A look across Mission Street this morning revealed a queue waiting patiently at a payday lender a stone’s throw away from MEDA’s Plaza Adelante. This is unfortunate, as MEDA works to promote financial stability for its over 6,800 clients, with staff knowing that predatory lending is a major issue for low-income communities. This is especially true of immigrants, and two-thirds of MEDA clients fit this category.
“Too many of our families are vulnerable to predatory-lending scams,” explains MEDA Adelante Fund Business Lending Manager Diana Matei-Golopenta, who oversees the organization’s providing of access to capital, currently tailored for small businesses, with an eye on expanding into consumer products.
MEDA is also part of advocacy work to address these payday-loan abuses.
Advocacy in place
MEDA is lending its support to the statewide “Stop the Debt Trap” campaign being led by the California Reinvestment Coalition (CRC), an organization that has long advocated for fair and equal access to credit statewide. CRC’s Director of Community Engagement Liana Molina has been working with organizations across the state to advocate for strong rules from the Consumer Financial Protection Bureau (CFPB) to safeguard consumers against harmful payday, car-title and high-cost installment loans.
CRC’s Molina explains the issue as follows: “In California, as in other states that authorize it, payday lending is advertised as a short-term solution to unexpected financial needs. The reality is that payday lending is a predatory product that relies on customers’ extended spells of repeat borrowing. Such repeat borrowers are the core of the payday lending business model, contradicting the industry’s marketing claims that they offer short-term loans to address emergency needs.”
Data on the issue
There is overwhelming data to support these claims. For example, an analysis of state data by the Center for Responsible Lending found that 76 percent of all payday-loan fees are to borrowers mired in seven or more payday loans per year, with 60 percent of payday loan fees from borrowers with 10 or more annual loans. This creates a vicious cycle of never-ending debt.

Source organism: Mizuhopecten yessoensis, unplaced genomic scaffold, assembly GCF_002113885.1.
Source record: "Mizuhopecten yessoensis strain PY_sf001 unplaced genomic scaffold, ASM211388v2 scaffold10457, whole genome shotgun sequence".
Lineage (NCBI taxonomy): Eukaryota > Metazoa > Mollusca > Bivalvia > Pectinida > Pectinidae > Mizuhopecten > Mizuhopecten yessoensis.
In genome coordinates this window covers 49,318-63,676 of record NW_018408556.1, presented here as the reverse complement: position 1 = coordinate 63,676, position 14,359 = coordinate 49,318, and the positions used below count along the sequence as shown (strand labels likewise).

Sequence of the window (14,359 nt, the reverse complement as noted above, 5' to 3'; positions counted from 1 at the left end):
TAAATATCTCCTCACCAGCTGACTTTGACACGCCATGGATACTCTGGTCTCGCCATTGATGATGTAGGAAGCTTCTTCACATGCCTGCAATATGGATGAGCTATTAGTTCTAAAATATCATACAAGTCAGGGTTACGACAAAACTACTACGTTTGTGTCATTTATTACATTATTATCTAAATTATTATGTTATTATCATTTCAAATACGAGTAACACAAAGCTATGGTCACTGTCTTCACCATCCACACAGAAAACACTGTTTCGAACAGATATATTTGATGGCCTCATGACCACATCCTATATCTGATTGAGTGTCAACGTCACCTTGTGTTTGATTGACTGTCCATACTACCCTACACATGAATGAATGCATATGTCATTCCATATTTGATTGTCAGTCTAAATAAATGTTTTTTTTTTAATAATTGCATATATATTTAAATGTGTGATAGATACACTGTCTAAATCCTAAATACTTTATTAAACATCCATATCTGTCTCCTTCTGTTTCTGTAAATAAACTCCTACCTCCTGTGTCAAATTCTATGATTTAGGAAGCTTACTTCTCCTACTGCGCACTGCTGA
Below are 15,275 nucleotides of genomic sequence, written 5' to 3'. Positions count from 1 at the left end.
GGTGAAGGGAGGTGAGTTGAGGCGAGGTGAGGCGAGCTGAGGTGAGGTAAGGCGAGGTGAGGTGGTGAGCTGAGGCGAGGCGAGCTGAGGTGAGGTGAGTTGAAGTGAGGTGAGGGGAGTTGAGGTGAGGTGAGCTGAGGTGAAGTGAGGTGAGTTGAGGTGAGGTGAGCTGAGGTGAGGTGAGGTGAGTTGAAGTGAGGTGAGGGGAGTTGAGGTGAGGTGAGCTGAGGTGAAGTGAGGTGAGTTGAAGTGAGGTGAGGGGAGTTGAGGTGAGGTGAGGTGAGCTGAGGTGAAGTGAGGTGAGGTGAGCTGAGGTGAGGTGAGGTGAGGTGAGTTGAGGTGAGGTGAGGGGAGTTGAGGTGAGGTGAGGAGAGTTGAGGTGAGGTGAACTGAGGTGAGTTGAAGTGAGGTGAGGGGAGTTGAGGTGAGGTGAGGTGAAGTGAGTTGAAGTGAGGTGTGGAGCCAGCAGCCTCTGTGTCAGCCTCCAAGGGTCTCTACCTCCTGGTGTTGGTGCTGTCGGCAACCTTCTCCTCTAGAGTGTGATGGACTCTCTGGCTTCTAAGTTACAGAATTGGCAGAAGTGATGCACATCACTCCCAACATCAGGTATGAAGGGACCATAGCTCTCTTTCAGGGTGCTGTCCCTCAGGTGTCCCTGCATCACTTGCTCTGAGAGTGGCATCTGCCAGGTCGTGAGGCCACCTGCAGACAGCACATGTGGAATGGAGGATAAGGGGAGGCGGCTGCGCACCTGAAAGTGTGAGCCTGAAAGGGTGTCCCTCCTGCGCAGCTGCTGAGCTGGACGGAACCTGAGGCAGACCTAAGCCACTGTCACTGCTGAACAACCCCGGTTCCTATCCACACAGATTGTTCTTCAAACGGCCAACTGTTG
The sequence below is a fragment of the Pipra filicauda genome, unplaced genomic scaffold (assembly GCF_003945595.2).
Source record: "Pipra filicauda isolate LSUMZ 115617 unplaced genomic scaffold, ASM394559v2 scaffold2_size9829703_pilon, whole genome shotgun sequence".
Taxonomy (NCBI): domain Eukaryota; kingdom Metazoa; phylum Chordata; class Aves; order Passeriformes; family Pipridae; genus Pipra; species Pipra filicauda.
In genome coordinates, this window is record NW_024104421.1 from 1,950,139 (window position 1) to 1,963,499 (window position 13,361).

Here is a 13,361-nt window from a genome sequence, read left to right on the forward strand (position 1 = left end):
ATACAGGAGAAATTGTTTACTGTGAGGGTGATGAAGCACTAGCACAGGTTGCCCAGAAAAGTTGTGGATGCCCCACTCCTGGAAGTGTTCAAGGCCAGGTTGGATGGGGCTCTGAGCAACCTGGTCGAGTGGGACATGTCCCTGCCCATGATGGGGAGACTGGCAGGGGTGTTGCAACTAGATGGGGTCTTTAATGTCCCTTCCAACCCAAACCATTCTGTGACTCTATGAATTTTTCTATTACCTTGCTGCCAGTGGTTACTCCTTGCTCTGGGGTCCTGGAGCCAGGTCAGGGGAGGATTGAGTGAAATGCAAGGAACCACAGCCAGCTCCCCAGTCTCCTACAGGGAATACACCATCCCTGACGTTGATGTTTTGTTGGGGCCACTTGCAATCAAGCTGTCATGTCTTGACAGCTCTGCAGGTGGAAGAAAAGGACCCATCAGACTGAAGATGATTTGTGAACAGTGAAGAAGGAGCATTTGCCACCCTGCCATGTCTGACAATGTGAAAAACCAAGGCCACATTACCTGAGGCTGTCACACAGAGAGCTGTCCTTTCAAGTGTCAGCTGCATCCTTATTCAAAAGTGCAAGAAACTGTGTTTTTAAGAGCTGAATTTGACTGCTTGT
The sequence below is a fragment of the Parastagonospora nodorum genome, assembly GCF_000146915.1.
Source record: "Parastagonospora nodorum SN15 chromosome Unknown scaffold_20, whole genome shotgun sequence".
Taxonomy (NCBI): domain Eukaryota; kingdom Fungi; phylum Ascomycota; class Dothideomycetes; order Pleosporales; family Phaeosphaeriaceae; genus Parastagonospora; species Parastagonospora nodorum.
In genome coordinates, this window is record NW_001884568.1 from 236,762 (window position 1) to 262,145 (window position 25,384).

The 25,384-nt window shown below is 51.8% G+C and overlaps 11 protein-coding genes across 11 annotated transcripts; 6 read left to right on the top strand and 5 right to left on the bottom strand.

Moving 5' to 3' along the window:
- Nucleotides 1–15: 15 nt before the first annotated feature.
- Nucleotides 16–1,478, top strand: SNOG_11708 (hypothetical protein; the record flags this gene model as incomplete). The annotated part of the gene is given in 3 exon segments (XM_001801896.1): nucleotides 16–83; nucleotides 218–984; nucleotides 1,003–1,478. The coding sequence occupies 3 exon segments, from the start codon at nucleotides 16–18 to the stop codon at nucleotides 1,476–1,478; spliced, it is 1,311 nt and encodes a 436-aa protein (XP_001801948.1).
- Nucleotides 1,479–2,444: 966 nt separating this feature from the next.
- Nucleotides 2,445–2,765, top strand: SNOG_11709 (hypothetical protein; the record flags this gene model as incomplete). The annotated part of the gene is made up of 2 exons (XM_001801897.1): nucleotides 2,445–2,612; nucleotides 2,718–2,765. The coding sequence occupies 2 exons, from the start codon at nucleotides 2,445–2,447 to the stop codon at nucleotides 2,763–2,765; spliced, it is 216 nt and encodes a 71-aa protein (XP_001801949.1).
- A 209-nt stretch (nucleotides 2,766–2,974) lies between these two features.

The problem is getting worse. Installment loans of greater than $2,500 and similarly sized car-title loans, where a borrower pledges their vehicle’s title as security for a triple-digit interest rate loan, now represent the fastest-growing segment of the small-dollar loan market. Triple-digit interest rate car-title loans tripled between 2011 and 2014, according to the Department of Business Oversight (DBO).
Currently, California law provides no limits on the interest rates that lenders can charge for these loans. This lack of regulation translates to most installment lenders charging greater than 100 percent interest for these larger, longer-term loans, with many routinely charging an annual percentage rate (APR) of more than 200 percent. Many payday lenders are also in the business of high-cost car title and installment lending, and they are seeking to keep growing their market in California.
CRC has rallied support for reform, with California’s Attorney General Kamala Harris penning a letter urging the CFPB to ensure that states may choose to adopt stronger laws and protections. The community is grateful for this support, recently sending a letter of thanks* to Harris for her endeavoring to address this issue and protect Californians.